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Contribution of nitric oxide to the blood pressure and arterial responses to exercise in humans


Campbell, R and Fisher, JP and Sharman, JE and McDonnell, BJ and Frenneaux, MP, Contribution of nitric oxide to the blood pressure and arterial responses to exercise in humans , Journal of Human Hypertension, 25 pp. 262-270. ISSN 0950-9240 (2011) [Refereed Article]

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Copyright © 2010 Nature Publishing Group

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DOI: doi:10.1038/jhh.2010.53


An exaggerated blood pressure (BP) response to exercise predicts future cardiovascular risk. The mechanisms underlying exercise-induced hypertension remain unclear, although endothelial dysfunction and elevated arterial stiffness may contribute. Given the association between reductions in nitric oxide (NO) and vascular dysfunction, we sought to determine whether acute inhibition of NO synthase with NG-monomethyl-Larginine (L-NMMA) would lead to exaggerated BP responses to maximal exercise and attenuate exerciseinduced reductions in arterial stiffness. In 10 healthy subjects (31±5 years), BP and heart rate (HR) were measured before, during and after an incremental cycling exercise test to determine maximal oxygen consumption (VO2max). Trials were performed with placebo (saline) or intravenous infusion of L-NMMA on separate days in a randomized, double-blind, crossover design. Central (aortic) and peripheral (femoral) arterial stiffness were assessed using pulse wave velocity (PWV). BP was increased with L-NMMA at rest and during sub-maximal exercise, but not at maximal exercise (mean BP 117±5 vs 118±8mmHg, saline vs L-NMMA, P40.05). Furthermore, L-NMMA had no influence on exercising HR or VO2max (P>0.05). Notably, aortic PWV was similarly increased after exercise with either saline or L-NMMA (P<0.05), whereas postexercise decreases in femoral PWV were attenuated with L-NMMA (P<0.05). Our findings suggest that NO is an important contributor to reductions in femoral artery stiffness after maximal exercise in healthy individuals. Furthermore, acute pharmacological inhibition of NO synthase causes augmented BP responses to sub-maximal exercise, but does not lead to exaggerated BP responses to maximal exercise or reduce maximal oxygen consumption.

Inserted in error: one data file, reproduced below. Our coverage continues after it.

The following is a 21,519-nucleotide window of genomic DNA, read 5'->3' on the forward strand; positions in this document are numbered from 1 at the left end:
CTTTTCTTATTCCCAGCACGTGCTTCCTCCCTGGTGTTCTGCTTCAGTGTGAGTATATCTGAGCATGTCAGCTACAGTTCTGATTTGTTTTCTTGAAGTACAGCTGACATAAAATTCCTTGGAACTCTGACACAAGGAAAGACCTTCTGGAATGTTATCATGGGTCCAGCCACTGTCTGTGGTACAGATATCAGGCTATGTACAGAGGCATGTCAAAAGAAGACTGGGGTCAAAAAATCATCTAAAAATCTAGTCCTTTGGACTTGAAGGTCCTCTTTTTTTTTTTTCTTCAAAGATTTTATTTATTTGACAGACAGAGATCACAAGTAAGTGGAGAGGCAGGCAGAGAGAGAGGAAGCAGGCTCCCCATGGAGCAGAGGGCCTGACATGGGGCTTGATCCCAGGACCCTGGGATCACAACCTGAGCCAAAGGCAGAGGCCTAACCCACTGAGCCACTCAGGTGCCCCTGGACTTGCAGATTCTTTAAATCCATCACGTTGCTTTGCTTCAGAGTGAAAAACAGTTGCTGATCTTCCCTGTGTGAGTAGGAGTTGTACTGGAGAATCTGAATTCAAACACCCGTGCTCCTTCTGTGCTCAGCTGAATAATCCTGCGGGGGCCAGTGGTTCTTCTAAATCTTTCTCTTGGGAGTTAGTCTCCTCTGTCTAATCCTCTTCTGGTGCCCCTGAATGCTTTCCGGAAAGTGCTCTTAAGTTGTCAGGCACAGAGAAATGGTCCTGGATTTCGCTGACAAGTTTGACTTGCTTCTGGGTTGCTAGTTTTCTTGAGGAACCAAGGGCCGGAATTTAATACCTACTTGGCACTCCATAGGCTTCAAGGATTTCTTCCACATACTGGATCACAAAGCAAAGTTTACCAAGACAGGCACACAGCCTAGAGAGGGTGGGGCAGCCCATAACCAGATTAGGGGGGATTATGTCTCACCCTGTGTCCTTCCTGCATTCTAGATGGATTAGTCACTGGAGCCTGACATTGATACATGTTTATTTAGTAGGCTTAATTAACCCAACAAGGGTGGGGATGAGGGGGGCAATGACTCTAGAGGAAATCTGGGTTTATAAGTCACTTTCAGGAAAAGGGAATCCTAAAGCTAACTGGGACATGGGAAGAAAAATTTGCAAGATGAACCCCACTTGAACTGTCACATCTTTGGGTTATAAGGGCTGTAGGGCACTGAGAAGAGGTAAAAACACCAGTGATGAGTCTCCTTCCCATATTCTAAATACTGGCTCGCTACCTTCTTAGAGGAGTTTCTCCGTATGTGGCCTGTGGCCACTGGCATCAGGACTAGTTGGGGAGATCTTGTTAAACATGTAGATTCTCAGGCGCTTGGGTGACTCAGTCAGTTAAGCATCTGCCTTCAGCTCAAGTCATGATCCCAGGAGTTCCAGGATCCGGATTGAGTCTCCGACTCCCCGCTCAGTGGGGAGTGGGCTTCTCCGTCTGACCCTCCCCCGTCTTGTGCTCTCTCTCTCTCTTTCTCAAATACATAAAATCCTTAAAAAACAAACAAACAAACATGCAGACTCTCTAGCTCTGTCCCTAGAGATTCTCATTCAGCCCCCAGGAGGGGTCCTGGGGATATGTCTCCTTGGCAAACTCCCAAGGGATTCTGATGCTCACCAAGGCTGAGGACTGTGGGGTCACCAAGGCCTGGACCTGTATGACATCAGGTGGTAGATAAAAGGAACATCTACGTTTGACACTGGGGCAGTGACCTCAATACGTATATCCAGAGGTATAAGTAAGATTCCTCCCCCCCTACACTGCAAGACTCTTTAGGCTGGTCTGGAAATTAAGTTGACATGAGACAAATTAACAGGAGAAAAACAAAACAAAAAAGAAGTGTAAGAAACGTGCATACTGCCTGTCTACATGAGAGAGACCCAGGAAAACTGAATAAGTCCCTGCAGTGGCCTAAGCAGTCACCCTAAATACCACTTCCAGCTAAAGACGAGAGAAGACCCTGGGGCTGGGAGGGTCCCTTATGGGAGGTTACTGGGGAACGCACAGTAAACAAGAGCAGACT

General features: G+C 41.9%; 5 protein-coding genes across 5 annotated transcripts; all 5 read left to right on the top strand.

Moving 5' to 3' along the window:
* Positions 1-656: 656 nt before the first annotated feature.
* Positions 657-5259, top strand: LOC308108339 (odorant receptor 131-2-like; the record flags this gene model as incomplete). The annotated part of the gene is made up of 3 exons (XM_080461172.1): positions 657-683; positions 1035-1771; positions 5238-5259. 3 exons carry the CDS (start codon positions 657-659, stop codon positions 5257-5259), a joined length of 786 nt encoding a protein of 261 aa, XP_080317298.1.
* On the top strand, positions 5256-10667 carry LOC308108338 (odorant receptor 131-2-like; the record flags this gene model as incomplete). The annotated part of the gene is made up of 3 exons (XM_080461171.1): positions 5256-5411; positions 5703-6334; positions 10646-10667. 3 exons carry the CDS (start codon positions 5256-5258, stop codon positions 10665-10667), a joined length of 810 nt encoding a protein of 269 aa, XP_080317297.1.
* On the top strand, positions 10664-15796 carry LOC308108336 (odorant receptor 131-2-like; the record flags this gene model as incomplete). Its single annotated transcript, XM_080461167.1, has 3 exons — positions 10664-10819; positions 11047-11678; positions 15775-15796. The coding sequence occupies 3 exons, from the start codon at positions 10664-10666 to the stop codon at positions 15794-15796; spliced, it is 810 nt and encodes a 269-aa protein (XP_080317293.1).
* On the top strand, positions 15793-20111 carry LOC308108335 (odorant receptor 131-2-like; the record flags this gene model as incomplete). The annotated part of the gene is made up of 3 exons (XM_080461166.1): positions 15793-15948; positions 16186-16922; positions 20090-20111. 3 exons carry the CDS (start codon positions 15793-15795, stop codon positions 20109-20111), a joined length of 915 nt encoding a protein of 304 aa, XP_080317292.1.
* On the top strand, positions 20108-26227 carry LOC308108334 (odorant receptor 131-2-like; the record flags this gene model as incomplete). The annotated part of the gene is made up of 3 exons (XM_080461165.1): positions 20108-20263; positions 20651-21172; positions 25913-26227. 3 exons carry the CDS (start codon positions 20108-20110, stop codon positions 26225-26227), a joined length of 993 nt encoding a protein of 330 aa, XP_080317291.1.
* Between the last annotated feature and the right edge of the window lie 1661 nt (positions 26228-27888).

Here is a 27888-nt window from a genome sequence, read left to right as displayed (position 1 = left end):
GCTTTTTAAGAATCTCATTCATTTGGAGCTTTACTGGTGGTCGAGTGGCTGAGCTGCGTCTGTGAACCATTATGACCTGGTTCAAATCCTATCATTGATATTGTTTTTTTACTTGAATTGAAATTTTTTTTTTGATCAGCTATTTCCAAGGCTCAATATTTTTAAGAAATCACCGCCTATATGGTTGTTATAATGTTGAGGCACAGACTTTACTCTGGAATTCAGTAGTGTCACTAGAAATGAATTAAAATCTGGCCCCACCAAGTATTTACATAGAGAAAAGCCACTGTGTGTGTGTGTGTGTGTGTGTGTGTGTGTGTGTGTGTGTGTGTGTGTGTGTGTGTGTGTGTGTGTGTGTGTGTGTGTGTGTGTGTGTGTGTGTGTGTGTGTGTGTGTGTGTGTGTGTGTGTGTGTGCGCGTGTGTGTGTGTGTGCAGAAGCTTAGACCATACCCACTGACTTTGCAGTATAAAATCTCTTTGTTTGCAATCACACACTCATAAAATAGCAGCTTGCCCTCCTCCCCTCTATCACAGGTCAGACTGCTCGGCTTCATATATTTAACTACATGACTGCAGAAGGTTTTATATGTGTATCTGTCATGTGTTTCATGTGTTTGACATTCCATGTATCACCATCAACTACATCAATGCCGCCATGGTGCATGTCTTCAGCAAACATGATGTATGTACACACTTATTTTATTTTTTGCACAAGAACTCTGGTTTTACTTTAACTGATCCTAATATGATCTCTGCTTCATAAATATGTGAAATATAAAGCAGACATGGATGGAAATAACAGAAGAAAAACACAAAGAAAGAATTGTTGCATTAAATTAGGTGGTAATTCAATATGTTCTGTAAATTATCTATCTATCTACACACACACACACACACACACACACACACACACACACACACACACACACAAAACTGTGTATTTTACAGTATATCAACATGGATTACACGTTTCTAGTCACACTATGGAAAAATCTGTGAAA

Item Details

Item Type:Refereed Article
Keywords:blood pressure; exercise; nitric oxide; arteries; vasculature
Research Division:Biomedical and Clinical Sciences
Research Group:Cardiovascular medicine and haematology
Research Field:Cardiology (incl. cardiovascular diseases)
Objective Division:Health
Objective Group:Clinical health
Objective Field:Clinical health not elsewhere classified
UTAS Author:Sharman, JE (Professor James Sharman)
ID Code:66350
Year Published:2011
Web of Science® Times Cited:31
Deposited By:Menzies Institute for Medical Research
Deposited On:2011-01-13
Last Modified:2013-11-15

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